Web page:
Increased private finance and reduced workers’ rights

The meeting in Miami debuted a new approach by the IDB, which loaned US$850 million to Northern Triangle governments to support the 2014 Plan. Now, the Bank will work with the three governments to design investment vehicles, such as private investment funds. The IDB will help design energy, transportation and border projects that are attractive toward private capital and provide $750 million in initial funding. Most money will come from private investors and governments, which together pledged $1.75 billion in Miami.

The approach of focusing on project design and initial funding, rather than robust public and multilateral investment, is consistent with a turn in development finance toward the private sector through ‘cascading’ and ‘blended finance.’

Americas Business Dialogue, an initiative of the IDB that involves the US Chamber of Commerce and others, agreed in Miami to establish a Northern Triangle working group. The private sector agenda for the Northern Triangle will further develop in September at the Americas Competitiveness Forum on ‘Structural Adjustment and Entrepreneurship’.

The types of megaprojects proposed under the renewed Alliance for Prosperity can lead to construction sites where workers are exposed to unsafe conditions and denied the right to form a union.

Unlike other multilateral development banks, the IDB has not taken steps to ensure that funded projects protect the basic rights of workers. In 2006 the International Finance Corporation established Performance Standard 2 to ensure respect for health and safety, freedom of association, child labour prohibitions and other universal standards. The European Bank for Reconstruction and Development followed suit in 2008, the African Development Bank in 2013 and the World Bank in 2016.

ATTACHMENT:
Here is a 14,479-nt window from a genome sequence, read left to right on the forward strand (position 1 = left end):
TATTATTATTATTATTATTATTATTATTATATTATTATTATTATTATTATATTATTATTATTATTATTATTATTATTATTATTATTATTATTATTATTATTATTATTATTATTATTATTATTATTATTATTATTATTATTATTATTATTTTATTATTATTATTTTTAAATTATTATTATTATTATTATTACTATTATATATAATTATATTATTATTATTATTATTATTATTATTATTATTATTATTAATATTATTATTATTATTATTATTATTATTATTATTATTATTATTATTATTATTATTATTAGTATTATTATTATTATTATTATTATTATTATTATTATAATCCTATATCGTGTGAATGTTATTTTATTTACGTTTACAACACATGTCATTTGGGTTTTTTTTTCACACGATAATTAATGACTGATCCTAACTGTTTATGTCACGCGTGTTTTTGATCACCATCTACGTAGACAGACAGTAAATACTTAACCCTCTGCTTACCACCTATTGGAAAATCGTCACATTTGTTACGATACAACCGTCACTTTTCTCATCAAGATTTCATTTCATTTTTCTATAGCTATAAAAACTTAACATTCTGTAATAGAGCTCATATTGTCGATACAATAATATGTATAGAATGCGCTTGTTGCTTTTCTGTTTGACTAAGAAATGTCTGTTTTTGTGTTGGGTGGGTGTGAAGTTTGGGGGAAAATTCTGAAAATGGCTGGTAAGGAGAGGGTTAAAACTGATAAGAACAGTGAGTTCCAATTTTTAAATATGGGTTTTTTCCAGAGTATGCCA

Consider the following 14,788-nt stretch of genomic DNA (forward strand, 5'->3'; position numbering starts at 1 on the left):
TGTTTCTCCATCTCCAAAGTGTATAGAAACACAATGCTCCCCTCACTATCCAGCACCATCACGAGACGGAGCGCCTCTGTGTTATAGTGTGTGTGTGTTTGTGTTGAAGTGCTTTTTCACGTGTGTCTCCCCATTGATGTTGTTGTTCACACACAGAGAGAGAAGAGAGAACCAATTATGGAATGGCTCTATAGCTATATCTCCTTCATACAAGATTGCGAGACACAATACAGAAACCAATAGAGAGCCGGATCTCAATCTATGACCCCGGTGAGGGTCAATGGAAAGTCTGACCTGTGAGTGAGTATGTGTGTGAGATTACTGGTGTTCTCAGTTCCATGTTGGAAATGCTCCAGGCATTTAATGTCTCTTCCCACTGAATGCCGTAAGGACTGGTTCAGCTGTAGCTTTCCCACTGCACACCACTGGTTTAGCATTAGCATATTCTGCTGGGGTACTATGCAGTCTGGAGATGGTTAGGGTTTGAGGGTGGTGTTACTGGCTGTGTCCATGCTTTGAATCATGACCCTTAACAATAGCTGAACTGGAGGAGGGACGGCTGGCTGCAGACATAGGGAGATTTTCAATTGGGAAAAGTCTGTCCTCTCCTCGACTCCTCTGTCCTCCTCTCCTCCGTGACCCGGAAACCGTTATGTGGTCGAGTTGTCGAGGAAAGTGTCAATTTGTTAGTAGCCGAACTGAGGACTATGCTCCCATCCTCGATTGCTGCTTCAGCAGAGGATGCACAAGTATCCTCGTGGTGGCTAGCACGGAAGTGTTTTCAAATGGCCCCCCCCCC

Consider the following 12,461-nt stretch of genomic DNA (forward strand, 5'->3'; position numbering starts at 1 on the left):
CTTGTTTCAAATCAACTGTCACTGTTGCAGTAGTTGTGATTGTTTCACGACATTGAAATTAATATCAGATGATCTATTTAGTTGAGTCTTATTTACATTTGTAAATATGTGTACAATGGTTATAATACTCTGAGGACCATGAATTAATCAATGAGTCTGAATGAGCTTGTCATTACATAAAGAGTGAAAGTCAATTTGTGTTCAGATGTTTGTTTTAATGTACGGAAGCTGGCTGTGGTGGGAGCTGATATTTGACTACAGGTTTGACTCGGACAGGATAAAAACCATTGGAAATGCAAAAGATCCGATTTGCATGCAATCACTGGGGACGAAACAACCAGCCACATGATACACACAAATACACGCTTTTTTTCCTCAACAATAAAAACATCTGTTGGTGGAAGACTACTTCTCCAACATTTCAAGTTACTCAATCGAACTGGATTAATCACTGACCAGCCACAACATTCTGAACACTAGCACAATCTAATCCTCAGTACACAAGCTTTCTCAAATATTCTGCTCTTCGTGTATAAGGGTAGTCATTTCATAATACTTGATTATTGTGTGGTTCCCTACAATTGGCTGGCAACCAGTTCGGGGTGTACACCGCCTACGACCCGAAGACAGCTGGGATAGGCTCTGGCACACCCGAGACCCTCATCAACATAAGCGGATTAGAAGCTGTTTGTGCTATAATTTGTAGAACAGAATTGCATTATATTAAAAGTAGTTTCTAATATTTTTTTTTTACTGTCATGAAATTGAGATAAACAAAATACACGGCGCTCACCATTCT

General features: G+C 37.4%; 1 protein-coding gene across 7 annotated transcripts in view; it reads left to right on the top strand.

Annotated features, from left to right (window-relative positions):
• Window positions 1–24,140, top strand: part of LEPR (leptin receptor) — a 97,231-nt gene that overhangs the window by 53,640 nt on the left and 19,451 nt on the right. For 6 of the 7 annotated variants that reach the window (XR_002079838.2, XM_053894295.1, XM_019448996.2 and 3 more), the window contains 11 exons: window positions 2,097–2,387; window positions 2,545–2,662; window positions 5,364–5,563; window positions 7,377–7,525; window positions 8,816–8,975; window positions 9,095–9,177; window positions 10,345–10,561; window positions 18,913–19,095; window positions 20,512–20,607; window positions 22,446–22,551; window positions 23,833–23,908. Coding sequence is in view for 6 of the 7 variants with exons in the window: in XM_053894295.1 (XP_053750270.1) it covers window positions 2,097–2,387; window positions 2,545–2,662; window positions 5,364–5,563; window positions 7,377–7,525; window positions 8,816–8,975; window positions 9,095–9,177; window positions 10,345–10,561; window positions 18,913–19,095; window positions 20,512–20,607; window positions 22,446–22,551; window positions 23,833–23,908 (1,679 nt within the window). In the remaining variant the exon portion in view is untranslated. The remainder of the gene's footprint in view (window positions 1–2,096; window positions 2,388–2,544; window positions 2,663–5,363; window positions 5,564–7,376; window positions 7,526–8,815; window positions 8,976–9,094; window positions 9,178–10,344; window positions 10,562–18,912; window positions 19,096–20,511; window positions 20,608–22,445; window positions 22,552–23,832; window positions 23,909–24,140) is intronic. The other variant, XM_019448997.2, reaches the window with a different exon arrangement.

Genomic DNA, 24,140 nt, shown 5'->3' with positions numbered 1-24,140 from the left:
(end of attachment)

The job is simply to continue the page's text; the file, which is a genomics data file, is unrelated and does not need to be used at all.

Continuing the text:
These policies have been successfully used by workers to address safety risks at job sites, assert their fundamental right to form a trade union and help prevent the use of public development funds to enrich irresponsible corporations. In 2006, the IDB wrote guidance for staff regarding labour in infrastructure projects, but refused to designate requirements or take an official position.

Violence against trade unionists and workers in the Northern Triangle is amongst the worst in the world. In 2013, on the eve of the migrant surge, Guatemala was named the deadliest country in the world for trade unionists. At least 62 labour activists were killed between 2008 and 2016. In Honduras in 2016, 20 unionists were killed or threatened. In El Salvador, poor working conditions in special economic zones are preserved by threats against union leaders.

Under pressure about the closed-door meetings in Miami, the Inter-American Development Bank promised to seek greater input from civil society but has not discussed instituting a labour standard. The militarisation and wave of megaprojects involved in the next stage of the Alliance for Prosperity will put the lives and rights of workers at risk. It is time for the IDB to join its peers in safeguarding labour.

Leo Baunach is the research officer for the Washington office of the International Trade Union Confederation.

 

August 24, 2017